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November 14, 2005

Pay What You Feel

Sue Pelletier at Face2Face used an example of brilliant customer service on the part of TypePad (the application behind this blog and many others) to propose the concept of "pay what you feel" as a conference pricing strategy.

The genesis of Sue's post was that TypePad has been experiencing a number of technical problems lately.  These are mostly related to their astounding growth and the need to massively upgrade server capacity.  But if your blog is your business, any outage is terribly inconvenient.  Not unlike email going down at critical moments. 

What TypePad did was offer users several options for compensation.  You chose how much they owed you.  No proof needed that you were inconvenienced.  It's all on the honor system.  Some bloggers have already posted they won't take any money.  Others may take the highest amount offered.  We're opting for the least pain (15 free days) because the timing only nominally affected our posting (although there were very s l o w uploads for what seemed like weeks), but it did prevent us from accessing stats on a fairly regular basis.

It was a novel way to handle the situation and one that should bring some love back to TypePad, although perhaps a bit late for those who've already bolted to WordPress (and we were thinking about it here.)

Using this scenario as a foundation, Sue asks the ultimate "what if" - What if we didn't have set registration fees and you simply paid what you thought the education/experience was worth.

It's a brilliant question. 

Magnatune, a music licensing company, built their company around this type of pricing philosophy.  You can order a CD for as little as $5.00 (that's the minimum acceptable price) or for as much as you think it's worth.  Surprisingly (or not) the average price paid is about $8.93.  Less than the $14 you'd pay at Sam Goody for a typical CD, but far above the minimum buyers could get away with.

We practice this with some of our artists in the coffeehouse.  We will often guarantee a performer some agreed upon small amount.  Then, instead of a fixed cover charge, we ask customers to pay us - not the performer - what they think the music was worth.  Once we cover our costs, the performer can keep the rest.  It's like a guaranteed full tip jar for them.  And usually we cover our nut.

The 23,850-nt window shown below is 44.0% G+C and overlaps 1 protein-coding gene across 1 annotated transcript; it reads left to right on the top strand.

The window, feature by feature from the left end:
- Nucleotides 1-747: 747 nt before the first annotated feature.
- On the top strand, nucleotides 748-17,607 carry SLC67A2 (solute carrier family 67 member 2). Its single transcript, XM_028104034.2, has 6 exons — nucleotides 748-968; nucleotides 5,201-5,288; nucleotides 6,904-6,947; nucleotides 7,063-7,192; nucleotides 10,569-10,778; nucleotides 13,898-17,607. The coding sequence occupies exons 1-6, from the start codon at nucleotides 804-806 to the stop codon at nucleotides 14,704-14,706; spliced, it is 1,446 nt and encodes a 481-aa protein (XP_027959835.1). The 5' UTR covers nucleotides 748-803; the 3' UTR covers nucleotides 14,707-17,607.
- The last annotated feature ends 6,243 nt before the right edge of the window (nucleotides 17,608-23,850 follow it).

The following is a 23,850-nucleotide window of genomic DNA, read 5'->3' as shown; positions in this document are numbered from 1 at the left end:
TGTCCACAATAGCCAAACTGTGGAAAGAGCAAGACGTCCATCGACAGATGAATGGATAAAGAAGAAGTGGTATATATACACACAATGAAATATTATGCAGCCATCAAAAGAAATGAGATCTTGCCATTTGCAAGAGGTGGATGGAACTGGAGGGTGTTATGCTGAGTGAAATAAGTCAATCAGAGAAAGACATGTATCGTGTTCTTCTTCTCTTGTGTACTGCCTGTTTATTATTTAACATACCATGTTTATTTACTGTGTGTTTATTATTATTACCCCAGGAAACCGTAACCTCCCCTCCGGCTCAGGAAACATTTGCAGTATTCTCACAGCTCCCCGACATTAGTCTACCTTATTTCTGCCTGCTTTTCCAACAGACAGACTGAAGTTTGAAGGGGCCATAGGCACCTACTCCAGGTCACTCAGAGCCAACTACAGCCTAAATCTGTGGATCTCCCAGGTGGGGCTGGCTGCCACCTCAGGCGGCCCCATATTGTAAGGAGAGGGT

Could that work for a conference?  Probably.  It would be an exceedingly difficult sell to the CFO (note how few conferences have money back guarantees) but if someone were to do this, it would certainly raise eyebrows and generate press.  Perhaps this is just the strategy needed for help innovative organizers gain solid, if not equal, footing with bigger cash cow events that are long on reputation and short on innovation.

On the surface it seems a workable strategy.

But we're forgetting something:  cash flow.  We often need that early registration cash flow to fund the final mailings and pay for some of the onsite work.  For many small and some mid-sized events, B/E doesn't happen until the final couple of weeks when 50% or so of registrations are in. 

How comfortable would you be producing an event knowing that you'll have to not only wait for payment from customers (who would have to be satisfied to pay more than a minimum amount) but that you would have no idea what your revenue per registrant is?

I wouldn't be too comfortable.  While an organizer could promote a fairly high minimum payment so ensure they'd exceed B/E, that sort of undermines the whole philosophy.

Nevertheless, it's an interesting concept to ponder and one I imagine we'll see tried in the not too distant future.  Just not by any of the megaevent producers - more likely by the events currently being driven by online communities.

11:00 PM in Trade Show Marketing | Permalink

Comments

Now that I think about it, one group I'm involved with is sort of doing this for its annual meeting, if only accidentally. It's a really small group, and the meeting is limited to less than 40 attendees. There's a very small registration fee, which basically barely covers the costs.

Last year, several people paid more than the fee (double!), voluntarily, without the organizers even bringing the idea up. Some people paid more than the fee even though they weren't able to make the meeting. That's how strongly they felt about the group's mission.

Then again, this group is really passionate about what it's doing, and it's small, and no one even suggested that they do this--it was completely their idea. I have a hard time imagining it happening with larger, less-involved groups.

But wouldn't it be interesting? Talk about motivation to put on a really great event...

P.S. I didn't take any compensation days from Typepad, since I don't really use my account much these days.

Posted by: Sue Pelletier | Nov 16, 2005 10:36:52 AM

I've been thinking about this as a monetization strategy for membership in a business networking group. Right now, Biznik http://www.biznik.com is currently a free business networking group launched 6 months ago in Seattle. I think it would be really interesting to try this "pay what you feel" approach to membership fees. Most business networking groups are way overpriced. A component of this might be publically displaying on users profiles how much they've paid. That way people who are too cheap to contribute would get peer pressure from others who have.

Posted by: Dan McComb | Nov 15, 2005 2:18:15 PM

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